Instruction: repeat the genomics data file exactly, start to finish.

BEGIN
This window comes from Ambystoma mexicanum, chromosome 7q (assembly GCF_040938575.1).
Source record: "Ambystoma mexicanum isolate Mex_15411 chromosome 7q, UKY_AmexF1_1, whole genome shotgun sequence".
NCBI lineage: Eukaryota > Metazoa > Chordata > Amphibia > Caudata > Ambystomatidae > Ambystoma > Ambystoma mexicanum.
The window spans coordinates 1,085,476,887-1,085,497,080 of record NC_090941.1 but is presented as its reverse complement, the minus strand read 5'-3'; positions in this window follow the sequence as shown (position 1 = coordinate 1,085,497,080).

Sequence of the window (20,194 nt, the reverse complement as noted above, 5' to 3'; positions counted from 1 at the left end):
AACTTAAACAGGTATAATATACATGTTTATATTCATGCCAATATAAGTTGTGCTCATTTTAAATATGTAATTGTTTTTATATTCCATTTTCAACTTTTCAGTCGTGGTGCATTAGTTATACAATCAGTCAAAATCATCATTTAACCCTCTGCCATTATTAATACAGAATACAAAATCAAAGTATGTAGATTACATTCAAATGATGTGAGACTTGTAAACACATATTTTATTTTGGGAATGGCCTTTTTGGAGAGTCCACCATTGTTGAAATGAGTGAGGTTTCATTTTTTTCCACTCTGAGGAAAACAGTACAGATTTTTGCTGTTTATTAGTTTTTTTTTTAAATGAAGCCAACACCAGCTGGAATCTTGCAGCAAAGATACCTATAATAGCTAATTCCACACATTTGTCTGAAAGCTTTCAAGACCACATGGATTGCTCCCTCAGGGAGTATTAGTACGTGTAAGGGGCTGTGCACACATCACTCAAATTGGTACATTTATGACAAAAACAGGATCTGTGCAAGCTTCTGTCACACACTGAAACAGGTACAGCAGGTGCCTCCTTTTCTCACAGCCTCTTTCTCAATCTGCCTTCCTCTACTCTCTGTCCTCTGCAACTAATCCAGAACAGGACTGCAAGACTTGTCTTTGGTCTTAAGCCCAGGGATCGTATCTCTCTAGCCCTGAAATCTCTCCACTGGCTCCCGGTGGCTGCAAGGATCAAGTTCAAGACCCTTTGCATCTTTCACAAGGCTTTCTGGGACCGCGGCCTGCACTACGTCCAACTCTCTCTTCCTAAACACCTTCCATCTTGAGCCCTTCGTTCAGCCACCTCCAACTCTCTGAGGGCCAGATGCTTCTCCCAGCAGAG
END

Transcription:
This window comes from Ambystoma mexicanum, chromosome 7q (assembly GCF_040938575.1).
Source record: "Ambystoma mexicanum isolate Mex_15411 chromosome 7q, UKY_AmexF1_1, whole genome shotgun sequence".
NCBI lineage: Eukaryota > Metazoa > Chordata > Amphibia > Caudata > Ambystomatidae > Ambystoma > Ambystoma mexicanum.
The window spans coordinates 1,085,476,887-1,085,497,080 of record NC_090941.1 but is presented as its reverse complement, the minus strand read 5'-3'; positions in this window follow the sequence as shown (position 1 = coordinate 1,085,497,080).

Sequence of the window (20,194 nt, the reverse complement as noted above, 5' to 3'; positions counted from 1 at the left end):
AACTTAAACAGGTATAATATACATGTTTATATTCATGCCAATATAAGTTGTGCTCATTTTAAATATGTAATTGTTTTTATATTCCATTTTCAACTTTTCAGTCGTGGTGCATTAGTTATACAATCAGTCAAAATCATCATTTAACCCTCTGCCATTATTAATACAGAATACAAAATCAAAGTATGTAGATTACATTCAAATGATGTGAGACTTGTAAACACATATTTTATTTTGGGAATGGCCTTTTTGGAGAGTCCACCATTGTTGAAATGAGTGAGGTTTCATTTTTTTCCACTCTGAGGAAAACAGTACAGATTTTTGCTGTTTATTAGTTTTTTTTTTAAATGAAGCCAACACCAGCTGGAATCTTGCAGCAAAGATACCTATAATAGCTAATTCCACACATTTGTCTGAAAGCTTTCAAGACCACATGGATTGCTCCCTCAGGGAGTATTAGTACGTGTAAGGGGCTGTGCACACATCACTCAAATTGGTACATTTATGACAAAAACAGGATCTGTGCAAGCTTCTGTCACACACTGAAACAGGTACAGCAGGTGCCTCCTTTTCTCACAGCCTCTTTCTCAATCTGCCTTCCTCTACTCTCTGTCCTCTGCAACTAATCCAGAACAGGACTGCAAGACTTGTCTTTGGTCTTAAGCCCAGGGATCGTATCTCTCTAGCCCTGAAATCTCTCCACTGGCTCCCGGTGGCTGCAAGGATCAAGTTCAAGACCCTTTGCATCTTTCACAAGGCTTTCTGGGACCGCGGCCTGCACTACGTCCAACTCTCTCTTCCTAAACACCTTCCATCTTGAGCCCTTCGTTCAGCCACCTCCAACTCTCTGAGGGCCAGATGCTTCTCCCAGCAGAG